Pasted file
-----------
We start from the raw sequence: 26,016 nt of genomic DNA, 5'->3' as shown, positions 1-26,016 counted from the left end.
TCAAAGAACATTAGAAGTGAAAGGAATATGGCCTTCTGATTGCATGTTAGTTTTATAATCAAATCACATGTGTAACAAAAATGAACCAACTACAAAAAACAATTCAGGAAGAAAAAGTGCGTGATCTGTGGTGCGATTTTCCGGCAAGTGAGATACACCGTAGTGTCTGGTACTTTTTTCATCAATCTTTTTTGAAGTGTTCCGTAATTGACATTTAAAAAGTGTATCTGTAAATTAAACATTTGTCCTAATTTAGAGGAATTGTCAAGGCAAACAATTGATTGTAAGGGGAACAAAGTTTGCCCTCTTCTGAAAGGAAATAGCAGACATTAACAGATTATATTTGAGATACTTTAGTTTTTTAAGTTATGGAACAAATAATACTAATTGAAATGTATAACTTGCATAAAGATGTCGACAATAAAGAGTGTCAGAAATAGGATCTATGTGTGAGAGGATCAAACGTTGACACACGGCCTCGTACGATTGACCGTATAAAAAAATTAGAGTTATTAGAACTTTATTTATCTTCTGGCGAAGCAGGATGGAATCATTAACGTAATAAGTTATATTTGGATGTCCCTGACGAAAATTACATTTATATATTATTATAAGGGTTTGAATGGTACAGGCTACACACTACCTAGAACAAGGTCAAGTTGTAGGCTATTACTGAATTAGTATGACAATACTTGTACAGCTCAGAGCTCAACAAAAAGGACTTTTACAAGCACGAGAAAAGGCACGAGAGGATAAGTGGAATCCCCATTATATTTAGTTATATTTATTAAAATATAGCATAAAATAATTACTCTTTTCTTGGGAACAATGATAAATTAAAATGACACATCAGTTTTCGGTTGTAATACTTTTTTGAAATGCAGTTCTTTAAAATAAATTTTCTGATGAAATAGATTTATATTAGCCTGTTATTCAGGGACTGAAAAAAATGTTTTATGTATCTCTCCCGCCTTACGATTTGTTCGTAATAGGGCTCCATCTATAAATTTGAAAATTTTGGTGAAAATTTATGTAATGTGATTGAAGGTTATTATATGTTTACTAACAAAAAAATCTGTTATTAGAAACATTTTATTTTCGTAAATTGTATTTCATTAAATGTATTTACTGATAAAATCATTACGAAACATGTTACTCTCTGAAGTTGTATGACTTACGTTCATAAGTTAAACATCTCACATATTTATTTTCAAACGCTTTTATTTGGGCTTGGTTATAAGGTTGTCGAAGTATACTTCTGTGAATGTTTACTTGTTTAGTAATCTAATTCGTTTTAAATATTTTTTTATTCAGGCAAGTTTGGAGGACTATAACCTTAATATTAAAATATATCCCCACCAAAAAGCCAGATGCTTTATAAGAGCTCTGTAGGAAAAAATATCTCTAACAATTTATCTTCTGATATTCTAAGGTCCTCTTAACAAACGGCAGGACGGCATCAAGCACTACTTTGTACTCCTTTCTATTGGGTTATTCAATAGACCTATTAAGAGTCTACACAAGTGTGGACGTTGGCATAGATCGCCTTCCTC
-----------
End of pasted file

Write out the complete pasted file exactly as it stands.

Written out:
We start from the raw sequence: 26,016 nt of genomic DNA, 5'->3' as shown, positions 1-26,016 counted from the left end.
TCAAAGAACATTAGAAGTGAAAGGAATATGGCCTTCTGATTGCATGTTAGTTTTATAATCAAATCACATGTGTAACAAAAATGAACCAACTACAAAAAACAATTCAGGAAGAAAAAGTGCGTGATCTGTGGTGCGATTTTCCGGCAAGTGAGATACACCGTAGTGTCTGGTACTTTTTTCATCAATCTTTTTTGAAGTGTTCCGTAATTGACATTTAAAAAGTGTATCTGTAAATTAAACATTTGTCCTAATTTAGAGGAATTGTCAAGGCAAACAATTGATTGTAAGGGGAACAAAGTTTGCCCTCTTCTGAAAGGAAATAGCAGACATTAACAGATTATATTTGAGATACTTTAGTTTTTTAAGTTATGGAACAAATAATACTAATTGAAATGTATAACTTGCATAAAGATGTCGACAATAAAGAGTGTCAGAAATAGGATCTATGTGTGAGAGGATCAAACGTTGACACACGGCCTCGTACGATTGACCGTATAAAAAAATTAGAGTTATTAGAACTTTATTTATCTTCTGGCGAAGCAGGATGGAATCATTAACGTAATAAGTTATATTTGGATGTCCCTGACGAAAATTACATTTATATATTATTATAAGGGTTTGAATGGTACAGGCTACACACTACCTAGAACAAGGTCAAGTTGTAGGCTATTACTGAATTAGTATGACAATACTTGTACAGCTCAGAGCTCAACAAAAAGGACTTTTACAAGCACGAGAAAAGGCACGAGAGGATAAGTGGAATCCCCATTATATTTAGTTATATTTATTAAAATATAGCATAAAATAATTACTCTTTTCTTGGGAACAATGATAAATTAAAATGACACATCAGTTTTCGGTTGTAATACTTTTTTGAAATGCAGTTCTTTAAAATAAATTTTCTGATGAAATAGATTTATATTAGCCTGTTATTCAGGGACTGAAAAAAATGTTTTATGTATCTCTCCCGCCTTACGATTTGTTCGTAATAGGGCTCCATCTATAAATTTGAAAATTTTGGTGAAAATTTATGTAATGTGATTGAAGGTTATTATATGTTTACTAACAAAAAAATCTGTTATTAGAAACATTTTATTTTCGTAAATTGTATTTCATTAAATGTATTTACTGATAAAATCATTACGAAACATGTTACTCTCTGAAGTTGTATGACTTACGTTCATAAGTTAAACATCTCACATATTTATTTTCAAACGCTTTTATTTGGGCTTGGTTATAAGGTTGTCGAAGTATACTTCTGTGAATGTTTACTTGTTTAGTAATCTAATTCGTTTTAAATATTTTTTTATTCAGGCAAGTTTGGAGGACTATAACCTTAATATTAAAATATATCCCCACCAAAAAGCCAGATGCTTTATAAGAGCTCTGTAGGAAAAAATATCTCTAACAATTTATCTTCTGATATTCTAAGGTCCTCTTAACAAACGGCAGGACGGCATCAAGCACTACTTTGTACTCCTTTCTATTGGGTTATTCAATAGACCTATTAAGAGTCTACACAAGTGTGGACGTTGGCATAGATCGCCTTCCTC